Urdu

Urdu (/ˈʊərd/;[10] Urdu: اُردُو, ALA-LC: Urdū) is an Indo-Aryan language spoken chiefly in South Asia.[11][12] It is the official national language and lingua franca of Pakistan.[13] In India, Urdu is an Eighth Schedule language whose status, function, and cultural heritage is recognized by the Constitution of India;[14][15] it has some form of official status in several Indian states.[note 1][13] In Nepal, Urdu is a registered regional dialect.[16]

Urdu
Standard Urdu
اُردُو
Urdu in Nastaʿlīq script
Pronunciation[ˈʊrduː] (listen)
Native toIndia and Pakistan
RegionHindi-Urdu belt, Deccan, Sindh (specifically Karachi and Hyderabad) since 1947
EthnicityUrdu-speaking people (Muslims of the Hindi-Urdu Belt, the Deccani people and the Muhajir people)[1]
Native speakers
68.62 million[2] (2021)
Total: 230 million (2021)[3]
Early forms
Dialects
Official status
Official language in
 Pakistan
(national)

 India
(state-official)

Recognised minority
language in
 South Africa (protected language)[9]
Regulated byNational Language Promotion Department (Pakistan)
National Council for Promotion of Urdu Language (India)
Language codes
ISO 639-1ur
ISO 639-2urd
ISO 639-3urd
Glottologurdu1245
Linguasphere59-AAF-q
  Areas in India and Pakistan where Urdu is either official or co-official
  Areas where Urdu is neither official nor co-official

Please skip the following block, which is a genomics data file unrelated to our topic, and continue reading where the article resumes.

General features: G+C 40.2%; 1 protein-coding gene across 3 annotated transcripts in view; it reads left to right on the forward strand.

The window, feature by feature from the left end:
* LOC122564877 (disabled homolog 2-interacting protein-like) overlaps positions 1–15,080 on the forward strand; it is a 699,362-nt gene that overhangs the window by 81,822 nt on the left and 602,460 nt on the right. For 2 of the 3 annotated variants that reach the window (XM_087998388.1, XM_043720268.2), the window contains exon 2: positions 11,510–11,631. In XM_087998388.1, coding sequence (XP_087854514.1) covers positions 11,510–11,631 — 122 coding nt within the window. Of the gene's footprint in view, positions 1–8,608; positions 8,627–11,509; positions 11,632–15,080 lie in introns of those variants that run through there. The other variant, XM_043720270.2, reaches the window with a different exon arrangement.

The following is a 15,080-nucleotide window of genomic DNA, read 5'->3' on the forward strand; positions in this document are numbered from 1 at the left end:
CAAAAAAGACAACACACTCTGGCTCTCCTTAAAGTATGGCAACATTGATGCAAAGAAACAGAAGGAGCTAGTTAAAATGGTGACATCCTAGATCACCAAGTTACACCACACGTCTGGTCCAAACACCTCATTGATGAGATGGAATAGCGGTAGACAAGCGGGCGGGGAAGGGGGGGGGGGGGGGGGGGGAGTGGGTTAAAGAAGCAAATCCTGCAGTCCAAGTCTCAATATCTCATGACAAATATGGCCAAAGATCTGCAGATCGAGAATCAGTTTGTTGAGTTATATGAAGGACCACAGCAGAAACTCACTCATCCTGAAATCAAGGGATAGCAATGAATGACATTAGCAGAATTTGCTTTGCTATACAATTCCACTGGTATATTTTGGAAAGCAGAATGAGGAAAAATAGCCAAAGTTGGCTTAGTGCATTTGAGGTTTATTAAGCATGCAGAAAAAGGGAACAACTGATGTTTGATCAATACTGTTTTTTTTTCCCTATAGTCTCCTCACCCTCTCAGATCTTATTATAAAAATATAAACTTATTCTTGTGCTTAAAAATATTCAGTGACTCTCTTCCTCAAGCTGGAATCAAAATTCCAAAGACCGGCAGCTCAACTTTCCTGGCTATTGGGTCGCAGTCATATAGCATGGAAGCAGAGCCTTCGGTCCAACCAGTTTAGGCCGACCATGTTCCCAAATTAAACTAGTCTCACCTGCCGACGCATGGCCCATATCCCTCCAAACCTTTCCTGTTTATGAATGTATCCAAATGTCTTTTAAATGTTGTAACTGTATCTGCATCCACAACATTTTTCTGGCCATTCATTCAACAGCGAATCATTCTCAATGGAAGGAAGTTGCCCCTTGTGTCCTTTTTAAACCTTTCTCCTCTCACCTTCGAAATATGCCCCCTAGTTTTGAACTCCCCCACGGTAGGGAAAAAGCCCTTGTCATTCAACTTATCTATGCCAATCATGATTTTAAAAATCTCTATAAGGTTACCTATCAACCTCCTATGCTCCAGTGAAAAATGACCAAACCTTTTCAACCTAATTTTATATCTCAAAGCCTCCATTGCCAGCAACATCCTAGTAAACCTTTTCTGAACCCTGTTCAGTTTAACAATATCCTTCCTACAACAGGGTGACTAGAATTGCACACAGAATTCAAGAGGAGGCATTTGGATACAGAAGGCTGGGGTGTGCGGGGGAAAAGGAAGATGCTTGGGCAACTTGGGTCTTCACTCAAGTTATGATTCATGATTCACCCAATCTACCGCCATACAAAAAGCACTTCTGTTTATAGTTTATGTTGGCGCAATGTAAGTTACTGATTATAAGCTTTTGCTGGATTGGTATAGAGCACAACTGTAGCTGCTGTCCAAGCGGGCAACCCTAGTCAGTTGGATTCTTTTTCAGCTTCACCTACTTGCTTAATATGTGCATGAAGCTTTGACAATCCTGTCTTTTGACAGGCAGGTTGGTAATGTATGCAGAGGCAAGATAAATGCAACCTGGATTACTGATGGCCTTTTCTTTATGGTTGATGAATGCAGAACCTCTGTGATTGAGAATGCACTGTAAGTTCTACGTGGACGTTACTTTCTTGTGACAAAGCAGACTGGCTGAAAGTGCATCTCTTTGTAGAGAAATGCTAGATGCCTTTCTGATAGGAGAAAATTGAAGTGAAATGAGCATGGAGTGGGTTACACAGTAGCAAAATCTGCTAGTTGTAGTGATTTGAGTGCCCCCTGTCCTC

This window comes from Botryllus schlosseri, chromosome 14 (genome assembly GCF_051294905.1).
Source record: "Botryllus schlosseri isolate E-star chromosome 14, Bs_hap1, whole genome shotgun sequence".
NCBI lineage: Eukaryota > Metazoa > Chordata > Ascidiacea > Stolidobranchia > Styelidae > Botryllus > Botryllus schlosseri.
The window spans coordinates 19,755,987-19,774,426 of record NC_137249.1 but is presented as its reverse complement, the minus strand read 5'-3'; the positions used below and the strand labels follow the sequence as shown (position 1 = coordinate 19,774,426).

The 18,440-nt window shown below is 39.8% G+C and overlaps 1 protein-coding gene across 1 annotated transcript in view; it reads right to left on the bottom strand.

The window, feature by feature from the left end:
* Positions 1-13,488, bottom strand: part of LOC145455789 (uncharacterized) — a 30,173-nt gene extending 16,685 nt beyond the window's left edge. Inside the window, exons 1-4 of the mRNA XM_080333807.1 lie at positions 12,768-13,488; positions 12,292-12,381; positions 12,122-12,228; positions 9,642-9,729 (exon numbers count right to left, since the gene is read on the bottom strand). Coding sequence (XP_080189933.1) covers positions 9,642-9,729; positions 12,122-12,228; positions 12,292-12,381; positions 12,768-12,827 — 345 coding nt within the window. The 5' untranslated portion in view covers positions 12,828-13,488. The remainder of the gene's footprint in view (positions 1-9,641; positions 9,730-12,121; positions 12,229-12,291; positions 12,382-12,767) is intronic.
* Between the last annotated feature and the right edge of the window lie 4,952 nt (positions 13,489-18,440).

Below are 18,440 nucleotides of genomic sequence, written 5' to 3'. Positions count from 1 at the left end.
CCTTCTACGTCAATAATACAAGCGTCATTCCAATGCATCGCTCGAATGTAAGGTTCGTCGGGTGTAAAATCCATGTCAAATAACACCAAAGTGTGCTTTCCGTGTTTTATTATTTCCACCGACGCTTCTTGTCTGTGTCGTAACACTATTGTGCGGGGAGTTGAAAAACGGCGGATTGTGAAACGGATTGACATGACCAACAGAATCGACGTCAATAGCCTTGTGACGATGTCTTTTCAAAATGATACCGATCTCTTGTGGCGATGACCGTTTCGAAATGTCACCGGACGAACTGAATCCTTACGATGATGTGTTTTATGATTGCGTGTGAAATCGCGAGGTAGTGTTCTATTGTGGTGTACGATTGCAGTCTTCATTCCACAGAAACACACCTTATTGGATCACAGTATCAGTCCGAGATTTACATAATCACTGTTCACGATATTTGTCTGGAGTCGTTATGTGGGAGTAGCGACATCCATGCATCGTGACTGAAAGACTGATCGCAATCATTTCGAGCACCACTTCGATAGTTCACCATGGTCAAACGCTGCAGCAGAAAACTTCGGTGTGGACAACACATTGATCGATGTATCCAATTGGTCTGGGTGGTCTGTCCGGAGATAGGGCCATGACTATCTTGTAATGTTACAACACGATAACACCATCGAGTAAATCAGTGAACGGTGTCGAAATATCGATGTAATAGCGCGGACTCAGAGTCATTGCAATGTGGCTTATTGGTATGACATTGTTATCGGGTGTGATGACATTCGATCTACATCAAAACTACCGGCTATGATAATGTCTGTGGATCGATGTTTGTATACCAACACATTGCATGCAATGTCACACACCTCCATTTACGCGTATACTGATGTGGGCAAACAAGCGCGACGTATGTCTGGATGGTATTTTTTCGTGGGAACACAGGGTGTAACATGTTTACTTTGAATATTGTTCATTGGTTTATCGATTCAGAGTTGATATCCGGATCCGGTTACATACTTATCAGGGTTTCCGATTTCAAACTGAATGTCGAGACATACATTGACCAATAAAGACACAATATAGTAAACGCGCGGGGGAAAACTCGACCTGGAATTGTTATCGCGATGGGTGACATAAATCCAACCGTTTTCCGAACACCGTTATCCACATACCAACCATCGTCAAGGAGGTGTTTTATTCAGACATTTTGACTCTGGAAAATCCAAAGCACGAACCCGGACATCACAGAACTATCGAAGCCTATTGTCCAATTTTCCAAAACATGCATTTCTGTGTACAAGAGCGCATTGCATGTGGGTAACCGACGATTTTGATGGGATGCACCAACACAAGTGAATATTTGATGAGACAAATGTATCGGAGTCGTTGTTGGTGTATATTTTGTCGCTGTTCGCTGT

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Urdu has been described as a Persianised standard register of the Hindustani language.[17][18] Urdu and Hindi share a common Indo-Aryan vocabulary base, phonology and syntax, making them mutually intelligible in colloquial speech.[19][20] While formal Urdu draws literary and technical vocabulary from Persian,[21] formal Hindi draws these from Sanskrit.[21]

Urdu was chosen as the language of East India Company rule across northern India in 1837 when the Company chose it to replace Persian, the court language of the Indo-Islamic empires.[22] Religious, social, and political factors arose during the colonial period that advocated for a distinction between Urdu and Hindi, leading to the Hindi–Urdu controversy.[23]

Urdu became a literary language in the 18th century and two similar standard forms came into existence in Delhi and Lucknow; since 1947 a third standard has arisen in Karachi.[24][25] Deccani, an older form used in the south, became a court language of the Deccan Sultanates in the 16th century.[26][25]

According to Nationalencyklopedin's 2010 estimates, Urdu is the 21st most spoken first language in the world, with approximately 66 million who speak it as their native language.[27] According to Ethnologue's 2018 estimates, Urdu is the 11th most widely spoken language in the world,[28] with 170 million total speakers, including those who speak it as a second language.[29]